A Venturi Meter is a device that allows **flow rates** through pipes to be calculated by measuring the difference in pressure created by a **contraction in a pipe**. When the flow goes through the contraction it must **speed up**, and so the pressure **must drop**. By measuring the **two pressures**, engineers can directly calculate the velocity of the fluid. **Knowing the pipe diameter**, this velocity can be converted into a flow rate.

Venturi Meters work based on the principles found in Bernoulli's equation. Here, Bernoulli's equation is set so each term is in units of length, allowing an engineer to calculate the "head" on a pipe. Remember that for a pipe without energy losses, H is constant.

Because H is constant, we can compare Bernoulli's equation at a point before and during the contraction:

If we can measure the elevation of each pipe segment (or if it does not change), and the pressure head using a Piezometer (A small tube with an opening flush with the wall of the pipe), than we have **one equation with two unknowns**.

If the pipe diameters are known, **conservation of mass** law, will give us a** second equation** allowing us to solve for velocities (or flow rates):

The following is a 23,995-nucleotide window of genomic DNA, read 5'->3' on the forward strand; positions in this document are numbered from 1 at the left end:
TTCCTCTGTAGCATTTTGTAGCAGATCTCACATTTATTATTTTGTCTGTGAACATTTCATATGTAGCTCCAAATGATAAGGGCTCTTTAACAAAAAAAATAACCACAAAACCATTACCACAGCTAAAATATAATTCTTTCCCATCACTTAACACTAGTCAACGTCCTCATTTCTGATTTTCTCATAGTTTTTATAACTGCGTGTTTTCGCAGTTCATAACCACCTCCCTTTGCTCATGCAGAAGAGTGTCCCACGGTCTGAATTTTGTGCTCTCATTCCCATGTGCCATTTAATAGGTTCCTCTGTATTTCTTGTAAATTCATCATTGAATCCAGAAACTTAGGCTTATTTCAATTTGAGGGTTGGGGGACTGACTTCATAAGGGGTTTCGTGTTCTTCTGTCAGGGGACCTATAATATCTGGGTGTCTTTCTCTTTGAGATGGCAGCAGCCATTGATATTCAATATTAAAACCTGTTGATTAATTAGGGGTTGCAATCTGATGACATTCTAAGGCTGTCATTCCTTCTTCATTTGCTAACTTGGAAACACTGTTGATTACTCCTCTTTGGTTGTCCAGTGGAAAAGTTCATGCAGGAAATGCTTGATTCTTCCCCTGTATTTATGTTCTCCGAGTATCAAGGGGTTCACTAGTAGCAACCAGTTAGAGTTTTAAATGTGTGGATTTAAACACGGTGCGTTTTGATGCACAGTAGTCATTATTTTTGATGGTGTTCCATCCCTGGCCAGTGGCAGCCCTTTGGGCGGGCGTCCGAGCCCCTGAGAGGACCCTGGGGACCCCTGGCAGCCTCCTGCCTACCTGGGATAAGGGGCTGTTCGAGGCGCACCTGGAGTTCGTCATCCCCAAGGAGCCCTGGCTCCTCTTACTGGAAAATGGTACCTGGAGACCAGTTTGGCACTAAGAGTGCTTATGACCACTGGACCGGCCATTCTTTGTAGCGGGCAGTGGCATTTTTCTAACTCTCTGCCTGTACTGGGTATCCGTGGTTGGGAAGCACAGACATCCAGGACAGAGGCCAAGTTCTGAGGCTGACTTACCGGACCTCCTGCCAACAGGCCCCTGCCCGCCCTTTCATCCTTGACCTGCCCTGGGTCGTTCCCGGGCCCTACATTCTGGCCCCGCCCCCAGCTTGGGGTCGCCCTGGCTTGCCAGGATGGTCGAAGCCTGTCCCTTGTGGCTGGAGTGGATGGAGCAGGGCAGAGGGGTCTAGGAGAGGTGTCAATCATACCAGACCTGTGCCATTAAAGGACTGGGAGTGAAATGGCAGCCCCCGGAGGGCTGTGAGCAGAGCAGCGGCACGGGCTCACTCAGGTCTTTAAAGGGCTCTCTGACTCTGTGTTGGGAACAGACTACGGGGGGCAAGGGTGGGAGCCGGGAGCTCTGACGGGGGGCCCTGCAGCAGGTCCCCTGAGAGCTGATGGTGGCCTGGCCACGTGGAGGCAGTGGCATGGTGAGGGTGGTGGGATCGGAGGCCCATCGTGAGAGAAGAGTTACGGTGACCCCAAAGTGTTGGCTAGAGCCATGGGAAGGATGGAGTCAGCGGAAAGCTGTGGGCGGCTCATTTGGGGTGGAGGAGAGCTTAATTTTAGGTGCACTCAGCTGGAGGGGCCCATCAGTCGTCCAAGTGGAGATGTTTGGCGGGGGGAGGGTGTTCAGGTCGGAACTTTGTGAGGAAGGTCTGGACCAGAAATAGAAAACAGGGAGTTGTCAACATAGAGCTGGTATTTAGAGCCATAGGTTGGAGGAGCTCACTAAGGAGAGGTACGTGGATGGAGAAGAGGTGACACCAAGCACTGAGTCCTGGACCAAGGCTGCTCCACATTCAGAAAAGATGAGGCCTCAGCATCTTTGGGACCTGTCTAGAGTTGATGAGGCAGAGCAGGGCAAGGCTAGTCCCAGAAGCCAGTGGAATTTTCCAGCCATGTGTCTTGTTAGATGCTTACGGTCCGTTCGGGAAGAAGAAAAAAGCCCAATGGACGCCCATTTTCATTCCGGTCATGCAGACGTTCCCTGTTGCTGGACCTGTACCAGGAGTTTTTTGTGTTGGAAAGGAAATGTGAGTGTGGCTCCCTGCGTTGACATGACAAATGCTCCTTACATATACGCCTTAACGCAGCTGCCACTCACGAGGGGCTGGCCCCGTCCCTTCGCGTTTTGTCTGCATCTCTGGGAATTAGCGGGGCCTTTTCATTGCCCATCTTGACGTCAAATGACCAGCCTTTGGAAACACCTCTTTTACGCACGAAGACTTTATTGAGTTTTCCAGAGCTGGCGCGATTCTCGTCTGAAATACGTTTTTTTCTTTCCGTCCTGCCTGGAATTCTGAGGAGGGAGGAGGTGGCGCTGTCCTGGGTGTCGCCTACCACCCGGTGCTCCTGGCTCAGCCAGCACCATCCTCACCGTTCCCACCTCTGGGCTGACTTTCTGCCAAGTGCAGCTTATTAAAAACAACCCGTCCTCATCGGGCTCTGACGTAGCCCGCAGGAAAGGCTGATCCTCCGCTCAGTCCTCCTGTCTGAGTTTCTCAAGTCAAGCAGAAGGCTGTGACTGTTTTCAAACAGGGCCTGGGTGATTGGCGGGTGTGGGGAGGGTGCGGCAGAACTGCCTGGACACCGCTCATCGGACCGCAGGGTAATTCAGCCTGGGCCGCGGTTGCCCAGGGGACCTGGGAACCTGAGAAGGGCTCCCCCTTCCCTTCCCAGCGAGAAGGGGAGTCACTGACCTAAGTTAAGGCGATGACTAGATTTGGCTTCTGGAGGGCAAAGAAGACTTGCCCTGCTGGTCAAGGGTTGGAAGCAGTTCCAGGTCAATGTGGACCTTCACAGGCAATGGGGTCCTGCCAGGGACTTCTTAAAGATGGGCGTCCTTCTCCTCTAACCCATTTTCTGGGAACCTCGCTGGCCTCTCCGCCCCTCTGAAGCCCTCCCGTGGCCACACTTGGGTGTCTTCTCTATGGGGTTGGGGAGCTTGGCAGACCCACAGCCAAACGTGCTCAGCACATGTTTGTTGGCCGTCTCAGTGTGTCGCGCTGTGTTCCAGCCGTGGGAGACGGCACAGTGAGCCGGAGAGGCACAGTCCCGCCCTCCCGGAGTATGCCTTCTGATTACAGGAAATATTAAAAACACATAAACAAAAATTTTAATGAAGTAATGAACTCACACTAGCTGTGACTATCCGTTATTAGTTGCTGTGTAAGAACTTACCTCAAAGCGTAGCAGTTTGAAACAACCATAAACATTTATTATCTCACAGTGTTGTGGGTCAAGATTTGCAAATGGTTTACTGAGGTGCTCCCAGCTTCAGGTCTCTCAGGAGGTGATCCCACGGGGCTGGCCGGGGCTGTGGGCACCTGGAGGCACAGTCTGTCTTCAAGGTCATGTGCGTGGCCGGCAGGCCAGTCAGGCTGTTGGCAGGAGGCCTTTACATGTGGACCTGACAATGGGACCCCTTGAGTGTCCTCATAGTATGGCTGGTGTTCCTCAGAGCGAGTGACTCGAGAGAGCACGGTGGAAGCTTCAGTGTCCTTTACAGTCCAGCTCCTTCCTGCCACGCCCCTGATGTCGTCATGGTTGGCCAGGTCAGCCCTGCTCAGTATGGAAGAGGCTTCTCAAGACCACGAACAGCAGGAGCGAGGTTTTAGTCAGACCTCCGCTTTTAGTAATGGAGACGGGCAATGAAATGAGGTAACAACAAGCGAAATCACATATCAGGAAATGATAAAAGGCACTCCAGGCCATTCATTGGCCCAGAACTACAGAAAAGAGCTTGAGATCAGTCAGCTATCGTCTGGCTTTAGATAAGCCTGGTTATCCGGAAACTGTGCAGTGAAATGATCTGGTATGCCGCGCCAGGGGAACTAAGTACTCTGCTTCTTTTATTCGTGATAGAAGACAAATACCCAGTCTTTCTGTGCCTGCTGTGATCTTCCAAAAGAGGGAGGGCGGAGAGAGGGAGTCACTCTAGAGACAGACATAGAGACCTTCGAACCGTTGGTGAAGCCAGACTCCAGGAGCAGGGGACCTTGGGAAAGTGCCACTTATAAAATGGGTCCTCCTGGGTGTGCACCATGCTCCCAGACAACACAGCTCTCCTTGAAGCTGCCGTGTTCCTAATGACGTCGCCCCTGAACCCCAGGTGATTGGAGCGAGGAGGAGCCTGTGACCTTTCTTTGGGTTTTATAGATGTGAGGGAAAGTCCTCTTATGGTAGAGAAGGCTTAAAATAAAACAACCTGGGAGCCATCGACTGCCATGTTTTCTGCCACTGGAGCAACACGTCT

I made this little Mathematica demo (You might need a special plug-in) which allows you to play with a pipe to see how this might work. The yellow parts show a fluid element in the pipe. Notice when the pipe contracts, the fluid element must stretch out (accelerate) in order to fit through the pipe. The demo also shows the Energy Grade line (EGL) and the Hydraulic Grade Line (HGL). Think of the EGL being the total energy at a pont in the pipe. If you stuck a pitot tube into the pipe, the water would rise to this line. The HGL is how high the flow would rise in a piezo tube, and considers just the first two terms of Bernoulli's equation. If the Pressure drops too low, Cavitation might occur!

Feel free to play around with the sliders, and have fun.

For more information on how Venturi Meters work, I'd recommend looking at this youtube video:

If you have any specific questions about Venturi Meters, How they work, or Fluid Mechanics in general, please feel free to ask below. I'd be happy to help.